Vertical integration provides its own set of

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Vertical integration provides its own set of advantages. An integrated company depends less on its suppliers and so can be certain of a smoother flow of materials
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75 and parts for the manufacture than a non-integrated company. In addition, some companies believe they can manage quality better by manufacturing their own parts and materials instead of depending on the quality control standards of external suppliers. What’s more, an inte grated company realizes revenue from the parts and material that it is “making” rather than “buying” in addition to income from its usual operations. The benefits of vertical integration are counterbalanced by the benefits of using outside suppliers. By combining demand from different companies, a supplier can enjoy economies of scale. These economies of scale can cause better quality and lower expenses than would be possible if the business were to endeavor to manufacture the parts or provide a service by itself. At the same time, a business should be careful to retain control over those tasks that are necessary for maintaining its competitive position. Case in point: Hewlett Packard manages the software for laser printers that it manufactures in collaboration with Canon Inc. of Japan. In the book “ World Class Supply Management ” published in 2003, Donald Dobler, Stephen Starling and David Burt provide a rule of thumb for outsourcing. The rule recommends that companies outsource all goods that do not fall into one of the following three classes: 1) the good is critical to the product’s success including customer discernment of key product attributes 2) the good falls well within the firm’s key competencies, or within those the company should develop to accomplish future plans, or 3) the item calls for specialized design and manufacturing equipment or skills.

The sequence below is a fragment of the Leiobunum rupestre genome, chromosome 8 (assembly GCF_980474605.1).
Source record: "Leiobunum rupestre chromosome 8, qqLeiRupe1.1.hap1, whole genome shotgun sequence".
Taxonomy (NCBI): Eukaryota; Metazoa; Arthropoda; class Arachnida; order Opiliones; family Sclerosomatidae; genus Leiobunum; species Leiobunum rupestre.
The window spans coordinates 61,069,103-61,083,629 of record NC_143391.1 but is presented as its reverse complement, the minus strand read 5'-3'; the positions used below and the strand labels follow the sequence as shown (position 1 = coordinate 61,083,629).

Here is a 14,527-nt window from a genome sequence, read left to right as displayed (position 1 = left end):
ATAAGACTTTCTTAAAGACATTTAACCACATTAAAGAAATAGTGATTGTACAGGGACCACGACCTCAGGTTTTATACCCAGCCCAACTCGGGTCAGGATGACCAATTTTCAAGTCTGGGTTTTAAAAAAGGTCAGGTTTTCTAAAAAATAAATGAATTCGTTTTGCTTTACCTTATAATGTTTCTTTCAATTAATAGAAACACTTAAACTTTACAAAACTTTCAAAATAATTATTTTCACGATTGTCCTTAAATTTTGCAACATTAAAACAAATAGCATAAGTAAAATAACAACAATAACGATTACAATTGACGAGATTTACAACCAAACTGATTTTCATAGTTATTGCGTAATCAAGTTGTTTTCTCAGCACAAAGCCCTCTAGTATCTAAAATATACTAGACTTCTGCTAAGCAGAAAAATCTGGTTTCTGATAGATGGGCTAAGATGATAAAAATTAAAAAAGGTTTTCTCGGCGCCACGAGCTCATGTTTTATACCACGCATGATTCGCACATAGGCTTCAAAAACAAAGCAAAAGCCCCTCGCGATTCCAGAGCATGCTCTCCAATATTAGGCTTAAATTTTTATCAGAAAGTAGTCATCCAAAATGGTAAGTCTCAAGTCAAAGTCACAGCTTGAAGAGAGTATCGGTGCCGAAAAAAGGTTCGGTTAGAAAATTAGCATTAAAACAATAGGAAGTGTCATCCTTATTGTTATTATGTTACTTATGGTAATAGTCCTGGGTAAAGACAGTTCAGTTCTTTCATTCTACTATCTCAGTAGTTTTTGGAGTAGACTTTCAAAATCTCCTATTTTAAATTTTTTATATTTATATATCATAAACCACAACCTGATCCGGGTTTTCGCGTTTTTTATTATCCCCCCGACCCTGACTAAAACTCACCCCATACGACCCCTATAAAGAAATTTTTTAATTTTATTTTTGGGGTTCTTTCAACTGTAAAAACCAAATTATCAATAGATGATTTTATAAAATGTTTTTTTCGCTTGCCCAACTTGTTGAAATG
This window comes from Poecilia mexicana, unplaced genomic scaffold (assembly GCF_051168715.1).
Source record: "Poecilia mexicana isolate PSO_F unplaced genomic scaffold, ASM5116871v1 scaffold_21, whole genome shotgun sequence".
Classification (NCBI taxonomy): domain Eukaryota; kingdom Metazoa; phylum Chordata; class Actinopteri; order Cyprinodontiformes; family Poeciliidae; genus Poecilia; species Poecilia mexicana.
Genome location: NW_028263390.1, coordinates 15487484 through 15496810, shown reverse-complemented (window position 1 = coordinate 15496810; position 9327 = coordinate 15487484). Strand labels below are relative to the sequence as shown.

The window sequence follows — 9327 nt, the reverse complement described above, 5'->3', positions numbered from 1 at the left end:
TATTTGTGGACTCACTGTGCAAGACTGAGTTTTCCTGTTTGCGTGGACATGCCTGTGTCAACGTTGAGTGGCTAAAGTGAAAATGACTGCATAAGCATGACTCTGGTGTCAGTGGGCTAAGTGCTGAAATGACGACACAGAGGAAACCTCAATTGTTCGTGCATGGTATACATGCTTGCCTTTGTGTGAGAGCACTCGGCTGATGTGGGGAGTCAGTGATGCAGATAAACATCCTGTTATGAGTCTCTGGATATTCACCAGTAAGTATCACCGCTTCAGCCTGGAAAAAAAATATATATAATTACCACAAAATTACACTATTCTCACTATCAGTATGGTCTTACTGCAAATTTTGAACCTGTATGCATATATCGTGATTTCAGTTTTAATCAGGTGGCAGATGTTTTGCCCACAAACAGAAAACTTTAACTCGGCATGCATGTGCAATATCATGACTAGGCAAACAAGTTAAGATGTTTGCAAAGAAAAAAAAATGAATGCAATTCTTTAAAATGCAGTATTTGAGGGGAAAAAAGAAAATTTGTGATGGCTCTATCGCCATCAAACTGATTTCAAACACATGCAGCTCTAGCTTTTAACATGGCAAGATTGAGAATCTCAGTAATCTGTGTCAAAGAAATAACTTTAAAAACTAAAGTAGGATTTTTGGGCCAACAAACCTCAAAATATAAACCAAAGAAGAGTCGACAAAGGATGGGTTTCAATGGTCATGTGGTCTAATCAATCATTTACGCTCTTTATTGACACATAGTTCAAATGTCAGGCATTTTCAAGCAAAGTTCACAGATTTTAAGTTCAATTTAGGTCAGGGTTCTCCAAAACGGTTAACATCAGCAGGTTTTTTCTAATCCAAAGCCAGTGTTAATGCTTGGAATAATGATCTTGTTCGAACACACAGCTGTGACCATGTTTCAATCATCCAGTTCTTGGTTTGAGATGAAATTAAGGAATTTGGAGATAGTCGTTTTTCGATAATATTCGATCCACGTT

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76 6.3.2 FACTORS INFLUENCING MAKE OR BUY DECISION To come to a make-or-buy decision, it is essential to thoroughly analyze, all of the expenses associated with product development in addition to expenses associated with buying the product. The assessment should include qualitative and quantitative factors. It should also separate relevant expenses from irrelevant ones and consider only the former. The study should also look at the availability of the product and its quality under each of the two situations. 6.3.2.1 Quantitative and Qualitative Analysis Quantitative aspects can be calculated and compared whereas qualitative aspects call for subjective judgment and, frequently require multiple opinions. In addition, some of the associated factors can be quantified with sureness while it is necessary to estimate other factors. The make-or-buy decision calls for a thorough assessment from all angles.
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